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However, amongst those women joining the private online GW Community born in the 1970s, it seems that social infertility is increasingly prevalent.The private and personal pain of being both single childless is so extreme that within the GW Online Community we have a special name for it – ‘Double Whammy’.The fact of having never been married or in the kind of long-term partnership in which the opportunity to try for a baby arose, seems to be a their stories because they don’t feel ‘entitled’ to their pain, grief and despair compared to those women who’ve suffered miscarriages, failed to conceive or who have experienced unsuccessful IVF.There is sometimes a sense of deep unworthiness, of being right at the bottom of some invisible pecking order of childless women and not quite ‘full members’ of the childless club, and so therefore not quite due Whereas just a generation ago, being an unmarried mother was to be the social outcast, now it’s the single, childless woman over 40 who carries the weight of shame.Very soon it will be the UK’s third National Fertility Awareness week which is being organised by Infertility Network UK, the British charity which supports those undergoing infertility treatment.Cue lots of ‘miracle baby stories’ in the press about couples that despaired of ever having a child but who managed thanks to the help of this amazing science.The week even ends with the annual hopefest that is The Fertility Show at London’s Olympia, an entire exhibition hall filled with stands from fertility clinics and associated industries looking to ‘educate’ (sell to) potential new ‘parents’ (customers).But what I bet we hear about during the week will be about the many women suffering in silence with a type of infertility so shameful they can hardly bear to talk about it.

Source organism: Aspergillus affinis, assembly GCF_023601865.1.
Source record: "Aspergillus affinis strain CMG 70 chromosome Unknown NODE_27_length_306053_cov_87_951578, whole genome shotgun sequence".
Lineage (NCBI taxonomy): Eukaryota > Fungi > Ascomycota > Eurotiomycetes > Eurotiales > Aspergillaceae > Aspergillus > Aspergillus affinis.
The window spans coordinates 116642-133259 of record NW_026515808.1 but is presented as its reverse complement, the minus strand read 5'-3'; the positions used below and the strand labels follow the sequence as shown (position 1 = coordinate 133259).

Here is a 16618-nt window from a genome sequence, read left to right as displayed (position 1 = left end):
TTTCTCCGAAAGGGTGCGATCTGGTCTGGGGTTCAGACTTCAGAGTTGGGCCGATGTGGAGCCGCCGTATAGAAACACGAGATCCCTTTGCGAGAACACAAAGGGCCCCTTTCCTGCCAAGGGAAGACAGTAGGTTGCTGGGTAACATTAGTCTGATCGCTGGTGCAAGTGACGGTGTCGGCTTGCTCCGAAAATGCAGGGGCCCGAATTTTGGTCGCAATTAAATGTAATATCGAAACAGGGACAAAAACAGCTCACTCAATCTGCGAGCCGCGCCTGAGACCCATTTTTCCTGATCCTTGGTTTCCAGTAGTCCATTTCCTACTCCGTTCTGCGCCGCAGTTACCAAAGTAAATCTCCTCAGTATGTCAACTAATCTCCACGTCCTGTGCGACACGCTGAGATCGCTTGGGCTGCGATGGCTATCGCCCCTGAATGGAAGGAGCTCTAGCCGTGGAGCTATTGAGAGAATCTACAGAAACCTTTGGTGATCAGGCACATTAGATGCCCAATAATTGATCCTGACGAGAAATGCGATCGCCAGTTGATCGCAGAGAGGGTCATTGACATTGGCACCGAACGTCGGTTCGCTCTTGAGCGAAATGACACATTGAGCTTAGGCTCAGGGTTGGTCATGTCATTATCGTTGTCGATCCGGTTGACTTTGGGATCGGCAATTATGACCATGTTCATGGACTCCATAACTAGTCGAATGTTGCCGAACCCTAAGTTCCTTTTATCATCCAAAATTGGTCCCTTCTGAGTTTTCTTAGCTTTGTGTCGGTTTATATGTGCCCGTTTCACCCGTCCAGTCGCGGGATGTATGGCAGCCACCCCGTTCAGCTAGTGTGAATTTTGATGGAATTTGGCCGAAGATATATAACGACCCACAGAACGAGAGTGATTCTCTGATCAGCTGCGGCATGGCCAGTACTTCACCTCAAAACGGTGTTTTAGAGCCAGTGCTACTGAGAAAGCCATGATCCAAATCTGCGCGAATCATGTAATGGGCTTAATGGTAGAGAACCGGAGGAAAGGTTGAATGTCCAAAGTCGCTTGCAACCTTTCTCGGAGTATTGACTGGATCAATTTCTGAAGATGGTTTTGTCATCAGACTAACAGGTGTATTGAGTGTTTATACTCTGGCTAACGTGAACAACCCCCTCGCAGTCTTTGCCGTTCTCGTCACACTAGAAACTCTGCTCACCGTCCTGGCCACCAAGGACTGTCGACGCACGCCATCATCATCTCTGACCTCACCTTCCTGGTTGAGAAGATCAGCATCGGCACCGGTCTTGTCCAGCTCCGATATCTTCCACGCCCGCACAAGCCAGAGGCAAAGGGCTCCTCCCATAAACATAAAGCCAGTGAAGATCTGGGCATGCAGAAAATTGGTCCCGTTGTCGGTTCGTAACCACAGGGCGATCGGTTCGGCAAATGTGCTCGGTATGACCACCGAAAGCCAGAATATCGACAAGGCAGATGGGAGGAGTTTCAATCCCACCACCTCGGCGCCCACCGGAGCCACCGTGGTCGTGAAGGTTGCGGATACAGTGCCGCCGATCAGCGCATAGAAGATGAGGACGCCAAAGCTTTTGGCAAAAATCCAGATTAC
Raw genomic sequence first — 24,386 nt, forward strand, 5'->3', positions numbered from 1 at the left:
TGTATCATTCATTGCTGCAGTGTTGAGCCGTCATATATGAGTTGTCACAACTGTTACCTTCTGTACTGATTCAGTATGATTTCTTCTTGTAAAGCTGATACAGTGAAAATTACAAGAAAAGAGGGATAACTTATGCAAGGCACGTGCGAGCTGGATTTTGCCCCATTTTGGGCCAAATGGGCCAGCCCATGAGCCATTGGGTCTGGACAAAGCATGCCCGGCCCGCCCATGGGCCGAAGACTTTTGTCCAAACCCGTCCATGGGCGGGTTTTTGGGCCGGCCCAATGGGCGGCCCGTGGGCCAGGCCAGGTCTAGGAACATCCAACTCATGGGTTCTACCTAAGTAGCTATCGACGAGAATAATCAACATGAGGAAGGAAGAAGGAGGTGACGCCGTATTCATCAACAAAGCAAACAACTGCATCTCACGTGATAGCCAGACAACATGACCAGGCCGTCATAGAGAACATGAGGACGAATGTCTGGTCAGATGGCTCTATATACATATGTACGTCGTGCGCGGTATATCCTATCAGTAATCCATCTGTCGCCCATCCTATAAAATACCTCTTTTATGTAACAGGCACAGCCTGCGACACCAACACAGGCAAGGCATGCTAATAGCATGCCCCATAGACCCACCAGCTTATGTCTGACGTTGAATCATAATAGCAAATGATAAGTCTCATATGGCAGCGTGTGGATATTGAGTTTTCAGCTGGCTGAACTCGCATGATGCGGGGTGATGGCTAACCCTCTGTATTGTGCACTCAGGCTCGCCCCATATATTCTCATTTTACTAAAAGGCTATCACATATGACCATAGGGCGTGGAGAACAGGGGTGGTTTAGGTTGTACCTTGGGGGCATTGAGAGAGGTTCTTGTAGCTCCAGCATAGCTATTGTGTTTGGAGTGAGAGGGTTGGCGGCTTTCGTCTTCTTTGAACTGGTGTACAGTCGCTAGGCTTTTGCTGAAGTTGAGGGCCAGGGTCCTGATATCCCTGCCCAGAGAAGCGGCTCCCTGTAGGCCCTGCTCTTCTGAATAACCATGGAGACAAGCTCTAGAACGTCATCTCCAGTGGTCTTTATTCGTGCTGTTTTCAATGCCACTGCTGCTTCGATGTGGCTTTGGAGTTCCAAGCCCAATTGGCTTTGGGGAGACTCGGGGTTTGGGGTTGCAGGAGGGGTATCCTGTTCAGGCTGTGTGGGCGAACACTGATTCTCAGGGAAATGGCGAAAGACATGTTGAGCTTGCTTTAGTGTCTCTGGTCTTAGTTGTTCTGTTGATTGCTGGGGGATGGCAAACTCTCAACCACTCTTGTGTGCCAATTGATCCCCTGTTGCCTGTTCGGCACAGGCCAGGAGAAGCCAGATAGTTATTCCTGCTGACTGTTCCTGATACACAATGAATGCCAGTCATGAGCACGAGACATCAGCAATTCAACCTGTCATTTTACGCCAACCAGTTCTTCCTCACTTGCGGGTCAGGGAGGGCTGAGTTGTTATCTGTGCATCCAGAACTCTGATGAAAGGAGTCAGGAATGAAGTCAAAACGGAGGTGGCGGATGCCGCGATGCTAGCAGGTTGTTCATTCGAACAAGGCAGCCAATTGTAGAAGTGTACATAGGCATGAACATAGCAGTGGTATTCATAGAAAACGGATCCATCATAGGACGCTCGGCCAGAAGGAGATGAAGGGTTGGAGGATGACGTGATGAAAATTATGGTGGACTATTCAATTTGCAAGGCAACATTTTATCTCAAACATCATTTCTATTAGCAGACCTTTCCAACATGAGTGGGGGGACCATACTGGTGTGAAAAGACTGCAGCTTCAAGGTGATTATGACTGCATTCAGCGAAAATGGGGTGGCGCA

Many of them have cared for vulnerable family members through their fertile years, have refrained from getting pregnant ‘accidentally’ without a partner’s consent and have worked hard as members of their families, workplaces and communities and have contributed to society as taxpayers.
I know some of these ‘spinsters’ personally and have met many others through Gateway Women, and a wonderfully kind, funny, attractive and diverse bunch they are.
It’s called ‘social infertility’ and it’s affecting a huge number of women in their 30s and 40s in the UK.
1 in 5 women in the UK born in the 1960s has turned 45 without having had a child – some by choice but many by circumstance, this is double what it was a generation ago.
Although not having a partner features in many of the stories of those of us born in the 1960s (like myself), it doesn’t compare to the frequency with which those born in the 1970s seem to be experiencing it.
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The UK Office for National Statistics has a fairly blunt recording tool – live births by the last day of a woman’s 45th year – so it won’t be for another decade that we’ll have the full data.